‘B.A. Pass’ is Director Ajay Bahl’s faithful cinematic adaptation of The Railway Aunty, one of the short stories in Mohan Sikka’s anthology “Delhi Noir”, that delves deep into human conscience. This erotic human drama narrates the story of a financially-challenged young man who’s drawn into the perverted world of prostitution with the promise of quick money.
The stage is set in the narrow lanes of modern day Pahargunj where the naive, young and shy Mukesh (Shadab Kamal) is staying with his aunt post his parents’ death. His kin is not too keen over taking his responsibility, but family bonds make them take it, and off he goes to become the Harry Potter at his aunt’s place, where there’s a Dudley-like cousin (not physically) to look him down. He practically has no one to share his plight with. To fight his loneliness, he practices Grandmaster Kasporov’s moves in a graveyard, where he makes a friend in the gravedigger Johnny (Dibyendu Bhattacharya). His aunt’s kitty party introduces him to the extremely attractive and flirtatious Sarika Aunty (Shilpa Shukla in an outstanding role!), post which she gradually gets him to warm her bed. The art of lovemaking is taught, and one day she assures him that he’s ready to take on an affluent clientele. A gigolo does he become, earning money in big numbers by compromising on morality. But all is well only till Sarika’s husband Khanna (Rajesh Sharma) walks in on them fornicating, and at this point things go turbulent and Mukesh finds himself at the receiving end of life’s ugly teachings. Talk of karma being a bitch!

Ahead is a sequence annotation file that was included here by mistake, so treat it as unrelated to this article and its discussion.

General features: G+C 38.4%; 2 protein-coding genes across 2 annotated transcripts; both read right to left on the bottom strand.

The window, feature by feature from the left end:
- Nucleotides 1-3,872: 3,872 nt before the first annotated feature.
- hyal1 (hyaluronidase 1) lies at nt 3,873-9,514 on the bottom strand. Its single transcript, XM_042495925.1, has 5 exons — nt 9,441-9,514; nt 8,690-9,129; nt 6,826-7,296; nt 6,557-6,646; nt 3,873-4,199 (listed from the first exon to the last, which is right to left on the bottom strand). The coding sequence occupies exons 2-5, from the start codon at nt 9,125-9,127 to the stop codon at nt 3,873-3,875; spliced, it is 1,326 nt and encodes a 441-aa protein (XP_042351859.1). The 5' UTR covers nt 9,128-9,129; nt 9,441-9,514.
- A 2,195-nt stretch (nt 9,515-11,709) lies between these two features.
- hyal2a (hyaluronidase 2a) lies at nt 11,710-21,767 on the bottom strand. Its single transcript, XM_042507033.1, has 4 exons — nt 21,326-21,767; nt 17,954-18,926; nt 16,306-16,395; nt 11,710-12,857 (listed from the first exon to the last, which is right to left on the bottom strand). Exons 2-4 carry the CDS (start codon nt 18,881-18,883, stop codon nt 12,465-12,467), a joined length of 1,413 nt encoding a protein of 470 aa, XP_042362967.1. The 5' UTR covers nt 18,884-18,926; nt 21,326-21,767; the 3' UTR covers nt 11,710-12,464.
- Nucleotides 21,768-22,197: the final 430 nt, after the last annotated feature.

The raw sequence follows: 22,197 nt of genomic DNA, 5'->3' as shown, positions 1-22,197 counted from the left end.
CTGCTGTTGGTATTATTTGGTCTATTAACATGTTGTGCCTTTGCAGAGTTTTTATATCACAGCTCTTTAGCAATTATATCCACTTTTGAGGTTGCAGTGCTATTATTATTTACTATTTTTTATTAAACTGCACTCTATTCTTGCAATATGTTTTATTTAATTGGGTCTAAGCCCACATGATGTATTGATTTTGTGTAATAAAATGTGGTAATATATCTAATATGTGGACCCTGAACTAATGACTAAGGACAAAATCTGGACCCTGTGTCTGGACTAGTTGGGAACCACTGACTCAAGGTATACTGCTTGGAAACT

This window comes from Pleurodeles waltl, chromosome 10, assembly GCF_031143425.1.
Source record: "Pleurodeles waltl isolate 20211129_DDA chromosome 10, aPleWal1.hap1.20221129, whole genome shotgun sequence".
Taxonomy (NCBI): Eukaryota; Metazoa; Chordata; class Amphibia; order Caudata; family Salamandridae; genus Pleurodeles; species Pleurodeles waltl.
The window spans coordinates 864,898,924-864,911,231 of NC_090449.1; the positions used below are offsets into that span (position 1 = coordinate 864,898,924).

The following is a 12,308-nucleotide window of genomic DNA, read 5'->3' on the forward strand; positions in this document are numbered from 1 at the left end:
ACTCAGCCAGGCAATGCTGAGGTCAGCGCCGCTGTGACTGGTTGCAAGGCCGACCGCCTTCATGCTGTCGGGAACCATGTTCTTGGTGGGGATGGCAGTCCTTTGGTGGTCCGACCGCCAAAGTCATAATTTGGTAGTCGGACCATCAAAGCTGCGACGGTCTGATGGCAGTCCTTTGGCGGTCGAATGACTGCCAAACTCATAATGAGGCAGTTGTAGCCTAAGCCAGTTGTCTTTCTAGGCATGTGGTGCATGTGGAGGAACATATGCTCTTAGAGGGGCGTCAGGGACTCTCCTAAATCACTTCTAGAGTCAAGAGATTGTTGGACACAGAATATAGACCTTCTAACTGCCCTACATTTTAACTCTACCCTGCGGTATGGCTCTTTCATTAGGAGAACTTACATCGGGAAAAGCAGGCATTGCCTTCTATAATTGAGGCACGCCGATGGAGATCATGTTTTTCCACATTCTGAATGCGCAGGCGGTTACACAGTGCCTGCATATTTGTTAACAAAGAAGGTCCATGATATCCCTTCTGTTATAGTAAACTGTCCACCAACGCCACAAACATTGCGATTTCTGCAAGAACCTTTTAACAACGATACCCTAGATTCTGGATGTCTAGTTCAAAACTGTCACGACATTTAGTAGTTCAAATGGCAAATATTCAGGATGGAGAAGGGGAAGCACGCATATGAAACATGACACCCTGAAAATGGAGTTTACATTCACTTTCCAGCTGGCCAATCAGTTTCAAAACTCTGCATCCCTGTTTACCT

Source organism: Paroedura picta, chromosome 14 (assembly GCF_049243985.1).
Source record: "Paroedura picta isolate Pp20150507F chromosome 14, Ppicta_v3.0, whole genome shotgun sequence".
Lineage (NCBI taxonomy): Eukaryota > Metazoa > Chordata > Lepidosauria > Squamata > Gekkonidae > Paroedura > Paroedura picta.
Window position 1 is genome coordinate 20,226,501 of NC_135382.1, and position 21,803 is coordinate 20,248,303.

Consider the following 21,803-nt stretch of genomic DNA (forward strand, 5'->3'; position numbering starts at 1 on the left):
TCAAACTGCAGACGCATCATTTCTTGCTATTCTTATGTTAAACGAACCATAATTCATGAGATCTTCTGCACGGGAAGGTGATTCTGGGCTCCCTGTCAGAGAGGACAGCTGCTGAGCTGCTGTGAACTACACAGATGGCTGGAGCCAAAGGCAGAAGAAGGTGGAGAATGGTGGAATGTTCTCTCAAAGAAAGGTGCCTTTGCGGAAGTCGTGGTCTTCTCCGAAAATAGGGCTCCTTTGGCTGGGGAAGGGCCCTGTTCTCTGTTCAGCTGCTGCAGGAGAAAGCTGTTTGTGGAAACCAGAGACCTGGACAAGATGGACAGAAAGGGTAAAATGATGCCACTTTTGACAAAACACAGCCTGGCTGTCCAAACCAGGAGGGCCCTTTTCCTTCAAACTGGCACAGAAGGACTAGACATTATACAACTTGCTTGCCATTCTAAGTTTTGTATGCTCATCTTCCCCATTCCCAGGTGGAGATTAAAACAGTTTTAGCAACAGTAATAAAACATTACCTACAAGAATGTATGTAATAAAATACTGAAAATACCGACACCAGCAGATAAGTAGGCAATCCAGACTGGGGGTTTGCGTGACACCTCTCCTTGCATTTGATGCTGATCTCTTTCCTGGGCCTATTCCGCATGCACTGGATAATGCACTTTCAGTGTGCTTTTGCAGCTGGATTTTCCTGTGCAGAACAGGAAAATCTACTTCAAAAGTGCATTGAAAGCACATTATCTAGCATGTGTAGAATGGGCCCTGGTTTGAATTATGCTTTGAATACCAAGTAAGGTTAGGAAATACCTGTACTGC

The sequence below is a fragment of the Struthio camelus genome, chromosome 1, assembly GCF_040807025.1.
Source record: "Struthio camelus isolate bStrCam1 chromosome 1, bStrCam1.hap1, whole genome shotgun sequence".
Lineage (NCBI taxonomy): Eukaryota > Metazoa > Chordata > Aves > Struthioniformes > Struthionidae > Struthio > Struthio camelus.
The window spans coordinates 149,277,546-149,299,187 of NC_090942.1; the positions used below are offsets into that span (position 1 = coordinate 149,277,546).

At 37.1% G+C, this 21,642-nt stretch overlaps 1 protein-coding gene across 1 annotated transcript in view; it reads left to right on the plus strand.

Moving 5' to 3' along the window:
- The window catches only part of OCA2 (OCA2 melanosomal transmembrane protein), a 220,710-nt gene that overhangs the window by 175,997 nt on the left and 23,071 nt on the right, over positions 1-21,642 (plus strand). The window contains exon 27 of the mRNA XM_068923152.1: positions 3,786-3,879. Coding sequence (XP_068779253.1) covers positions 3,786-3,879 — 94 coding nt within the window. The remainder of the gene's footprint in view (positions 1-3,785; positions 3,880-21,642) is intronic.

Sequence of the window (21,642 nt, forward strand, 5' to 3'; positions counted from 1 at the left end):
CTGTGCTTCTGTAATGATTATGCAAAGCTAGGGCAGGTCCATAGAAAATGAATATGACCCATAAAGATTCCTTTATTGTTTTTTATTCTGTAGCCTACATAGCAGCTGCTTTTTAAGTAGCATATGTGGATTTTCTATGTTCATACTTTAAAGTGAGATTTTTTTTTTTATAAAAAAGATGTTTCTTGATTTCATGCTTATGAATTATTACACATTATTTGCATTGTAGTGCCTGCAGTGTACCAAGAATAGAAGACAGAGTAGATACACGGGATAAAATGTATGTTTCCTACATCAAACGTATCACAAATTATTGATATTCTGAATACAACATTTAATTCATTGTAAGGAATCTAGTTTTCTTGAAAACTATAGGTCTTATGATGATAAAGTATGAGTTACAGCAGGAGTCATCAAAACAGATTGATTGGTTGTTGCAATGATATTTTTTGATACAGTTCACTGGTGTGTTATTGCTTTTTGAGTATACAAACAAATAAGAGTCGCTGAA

The performances of each and every actor, straight down to the junior artists, is commendable. Shilpa Shukla plays an arresting Sarika aunty, who doesn’t reveal her insecurities easily. There’a a calm demeanour surrounding Sarika as she breaks the middle class hypocrisy to materialize her own desires, and Shilpa has remorselessly carried out the cougar-role till the very end. Shadab Kamal is a find, and his transition from a naive young man to a sexually empowered guy who’s frustrated and dejected with the continuous betrayal has been splendidly described. Dibyendu Bhattacharya as the chess-playing gravedigger Johnny does well in whatever little screen time he enjoys. The ever-dependant Rajesh Sharma too shines in his performance. Deepti Naval in her special appearance seems somewhat out of the place. The auntijis and the bibijis add to the situational hilarity.
Ajay Bahl has donned several hats for this film, and he deserves all the credit for having captured the true Delhite middle class essence on-screen. Technically the movie is a total win- Ritesh Shah’s screenplay maintains complete fidelity to the book and the manner in which the sounds have been employed throughout the film is appreciable. Alokananda Dasgupta’s music is noteworthy too, and the track that plays at last while credit rolls holds your attention.
This movie capitalizes big on the sex, but never does it come across as vulgar. The act of love-making has never been seen this way before on Indian screen- sans the unwanted pelvic or bosom thrusts. This is erotica as raw and as true as it can get, and categorizing it as just noir would be wrong at our end. Watch it for the brilliant performances and for the bold attempt by the makers to bring forth before you this feisty piece of cinema.